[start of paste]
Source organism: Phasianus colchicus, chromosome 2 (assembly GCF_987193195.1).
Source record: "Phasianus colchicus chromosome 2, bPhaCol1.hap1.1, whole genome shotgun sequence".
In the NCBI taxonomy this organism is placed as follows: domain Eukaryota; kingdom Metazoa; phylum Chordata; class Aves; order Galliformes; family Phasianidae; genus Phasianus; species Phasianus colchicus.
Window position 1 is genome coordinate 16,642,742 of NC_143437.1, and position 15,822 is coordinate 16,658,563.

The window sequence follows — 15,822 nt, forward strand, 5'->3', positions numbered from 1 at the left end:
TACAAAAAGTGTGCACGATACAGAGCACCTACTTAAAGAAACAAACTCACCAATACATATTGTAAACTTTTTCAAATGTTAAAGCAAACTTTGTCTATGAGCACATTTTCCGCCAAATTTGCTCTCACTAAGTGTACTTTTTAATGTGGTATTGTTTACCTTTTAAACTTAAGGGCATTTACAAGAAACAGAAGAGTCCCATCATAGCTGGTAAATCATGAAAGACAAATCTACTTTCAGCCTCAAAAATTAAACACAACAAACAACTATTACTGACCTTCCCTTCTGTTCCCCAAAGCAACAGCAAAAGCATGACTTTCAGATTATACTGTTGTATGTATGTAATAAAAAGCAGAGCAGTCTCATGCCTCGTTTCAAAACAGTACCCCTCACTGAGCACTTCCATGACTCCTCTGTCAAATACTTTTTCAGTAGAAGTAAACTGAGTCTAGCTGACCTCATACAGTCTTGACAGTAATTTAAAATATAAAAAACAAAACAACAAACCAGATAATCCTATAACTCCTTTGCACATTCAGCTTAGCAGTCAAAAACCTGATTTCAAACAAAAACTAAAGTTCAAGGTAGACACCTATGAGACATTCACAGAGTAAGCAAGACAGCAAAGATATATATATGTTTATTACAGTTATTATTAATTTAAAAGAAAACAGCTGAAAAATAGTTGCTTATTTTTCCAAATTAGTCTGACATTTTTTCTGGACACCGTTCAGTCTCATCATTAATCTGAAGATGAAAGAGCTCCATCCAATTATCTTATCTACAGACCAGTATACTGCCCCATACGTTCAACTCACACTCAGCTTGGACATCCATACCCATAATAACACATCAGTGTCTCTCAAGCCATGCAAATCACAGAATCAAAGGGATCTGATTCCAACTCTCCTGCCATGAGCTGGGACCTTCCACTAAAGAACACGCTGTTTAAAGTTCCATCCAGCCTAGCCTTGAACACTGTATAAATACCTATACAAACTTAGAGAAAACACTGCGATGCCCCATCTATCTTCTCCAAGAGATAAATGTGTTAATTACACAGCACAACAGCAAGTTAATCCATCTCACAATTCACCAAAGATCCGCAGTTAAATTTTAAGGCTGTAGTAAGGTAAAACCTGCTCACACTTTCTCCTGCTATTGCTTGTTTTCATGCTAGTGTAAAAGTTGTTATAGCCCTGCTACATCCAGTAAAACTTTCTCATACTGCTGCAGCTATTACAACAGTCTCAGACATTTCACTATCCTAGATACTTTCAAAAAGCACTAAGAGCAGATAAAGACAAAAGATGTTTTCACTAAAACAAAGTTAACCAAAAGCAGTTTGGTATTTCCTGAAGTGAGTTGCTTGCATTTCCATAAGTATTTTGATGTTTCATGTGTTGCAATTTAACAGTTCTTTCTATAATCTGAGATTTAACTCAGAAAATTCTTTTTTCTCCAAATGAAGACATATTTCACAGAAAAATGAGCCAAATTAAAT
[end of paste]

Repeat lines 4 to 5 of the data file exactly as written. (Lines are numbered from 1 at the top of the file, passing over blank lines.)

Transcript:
Window position 1 is genome coordinate 16,642,742 of NC_143437.1, and position 15,822 is coordinate 16,658,563.

The window sequence follows — 15,822 nt, forward strand, 5'->3', positions numbered from 1 at the left end: